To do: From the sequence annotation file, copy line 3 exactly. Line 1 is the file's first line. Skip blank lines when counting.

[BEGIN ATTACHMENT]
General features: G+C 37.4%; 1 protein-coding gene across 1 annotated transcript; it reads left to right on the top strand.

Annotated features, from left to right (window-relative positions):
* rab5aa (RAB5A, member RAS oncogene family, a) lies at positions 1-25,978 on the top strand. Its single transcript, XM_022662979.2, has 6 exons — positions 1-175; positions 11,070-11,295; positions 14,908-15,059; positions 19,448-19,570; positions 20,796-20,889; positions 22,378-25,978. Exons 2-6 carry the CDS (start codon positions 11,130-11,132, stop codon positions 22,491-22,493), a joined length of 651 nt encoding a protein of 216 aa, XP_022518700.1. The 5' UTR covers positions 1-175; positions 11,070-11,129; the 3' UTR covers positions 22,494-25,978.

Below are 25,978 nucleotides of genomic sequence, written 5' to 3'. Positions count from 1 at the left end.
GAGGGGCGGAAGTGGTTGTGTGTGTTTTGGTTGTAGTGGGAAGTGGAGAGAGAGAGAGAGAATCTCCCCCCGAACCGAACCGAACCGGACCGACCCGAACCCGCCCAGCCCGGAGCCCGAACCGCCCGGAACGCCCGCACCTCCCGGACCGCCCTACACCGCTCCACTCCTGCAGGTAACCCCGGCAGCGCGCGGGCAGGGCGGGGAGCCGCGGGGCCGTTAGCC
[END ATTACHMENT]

* rab5aa (RAB5A, member RAS oncogene family, a) lies at positions 1-25,978 on the top strand. Its single transcript, XM_022662979.2, has 6 exons — positions 1-175; positions 11,070-11,295; positions 14,908-15,059; positions 19,448-19,570; positions 20,796-20,889; positions 22,378-25,978. Exons 2-6 carry the CDS (start codon positions 11,130-11,132, stop codon positions 22,491-22,493), a joined length of 651 nt encoding a protein of 216 aa, XP_022518700.1. The 5' UTR covers positions 1-175; positions 11,070-11,129; the 3' UTR covers positions 22,494-25,978.